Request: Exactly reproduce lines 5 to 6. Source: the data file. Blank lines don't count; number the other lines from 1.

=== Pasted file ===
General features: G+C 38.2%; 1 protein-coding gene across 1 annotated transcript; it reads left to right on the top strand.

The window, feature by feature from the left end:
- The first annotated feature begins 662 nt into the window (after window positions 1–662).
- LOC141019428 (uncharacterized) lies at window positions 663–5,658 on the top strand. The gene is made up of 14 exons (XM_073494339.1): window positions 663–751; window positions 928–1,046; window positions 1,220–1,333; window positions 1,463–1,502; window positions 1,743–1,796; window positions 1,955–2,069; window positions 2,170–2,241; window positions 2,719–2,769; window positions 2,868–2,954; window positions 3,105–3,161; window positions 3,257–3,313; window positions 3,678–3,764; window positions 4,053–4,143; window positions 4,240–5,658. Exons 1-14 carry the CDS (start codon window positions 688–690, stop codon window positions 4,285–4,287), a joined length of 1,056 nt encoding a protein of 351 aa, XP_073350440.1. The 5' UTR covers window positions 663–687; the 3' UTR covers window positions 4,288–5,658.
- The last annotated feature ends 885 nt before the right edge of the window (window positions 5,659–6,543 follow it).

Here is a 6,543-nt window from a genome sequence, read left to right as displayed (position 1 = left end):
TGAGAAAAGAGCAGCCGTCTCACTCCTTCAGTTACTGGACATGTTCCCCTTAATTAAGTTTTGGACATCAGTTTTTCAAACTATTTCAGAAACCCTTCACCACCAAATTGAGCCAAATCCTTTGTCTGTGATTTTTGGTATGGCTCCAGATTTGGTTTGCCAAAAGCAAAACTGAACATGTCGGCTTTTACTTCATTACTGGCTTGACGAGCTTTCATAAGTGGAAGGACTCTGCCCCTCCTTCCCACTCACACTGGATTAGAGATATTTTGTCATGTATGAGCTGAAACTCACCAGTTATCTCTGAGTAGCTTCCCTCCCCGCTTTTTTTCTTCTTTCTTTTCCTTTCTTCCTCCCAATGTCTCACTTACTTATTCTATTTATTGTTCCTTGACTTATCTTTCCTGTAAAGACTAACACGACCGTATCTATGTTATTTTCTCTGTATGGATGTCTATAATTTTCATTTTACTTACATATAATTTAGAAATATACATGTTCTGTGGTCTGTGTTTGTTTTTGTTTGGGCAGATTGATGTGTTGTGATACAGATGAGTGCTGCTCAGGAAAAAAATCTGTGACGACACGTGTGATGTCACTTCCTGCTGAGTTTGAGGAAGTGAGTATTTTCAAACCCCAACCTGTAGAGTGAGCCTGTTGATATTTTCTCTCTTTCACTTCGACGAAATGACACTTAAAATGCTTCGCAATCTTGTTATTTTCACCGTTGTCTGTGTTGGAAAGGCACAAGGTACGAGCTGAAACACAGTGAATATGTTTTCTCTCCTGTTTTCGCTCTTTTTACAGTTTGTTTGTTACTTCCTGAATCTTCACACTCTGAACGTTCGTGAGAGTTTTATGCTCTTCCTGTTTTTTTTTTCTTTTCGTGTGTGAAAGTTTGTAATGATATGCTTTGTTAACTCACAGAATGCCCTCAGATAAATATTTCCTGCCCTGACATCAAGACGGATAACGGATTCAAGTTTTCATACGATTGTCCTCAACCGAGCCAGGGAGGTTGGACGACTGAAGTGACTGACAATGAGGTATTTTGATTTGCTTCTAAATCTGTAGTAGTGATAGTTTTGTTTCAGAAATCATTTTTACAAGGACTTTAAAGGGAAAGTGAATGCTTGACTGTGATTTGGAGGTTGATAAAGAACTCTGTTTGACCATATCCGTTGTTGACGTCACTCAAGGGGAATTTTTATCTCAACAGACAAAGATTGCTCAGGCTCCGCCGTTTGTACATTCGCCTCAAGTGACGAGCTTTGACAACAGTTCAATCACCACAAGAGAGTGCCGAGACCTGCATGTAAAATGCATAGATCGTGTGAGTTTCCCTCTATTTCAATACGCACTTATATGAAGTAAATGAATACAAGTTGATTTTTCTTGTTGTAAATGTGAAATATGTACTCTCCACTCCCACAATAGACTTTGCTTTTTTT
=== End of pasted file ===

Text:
- The last annotated feature ends 885 nt before the right edge of the window (window positions 5,659–6,543 follow it).

Here is a 6,543-nt window from a genome sequence, read left to right as displayed (position 1 = left end):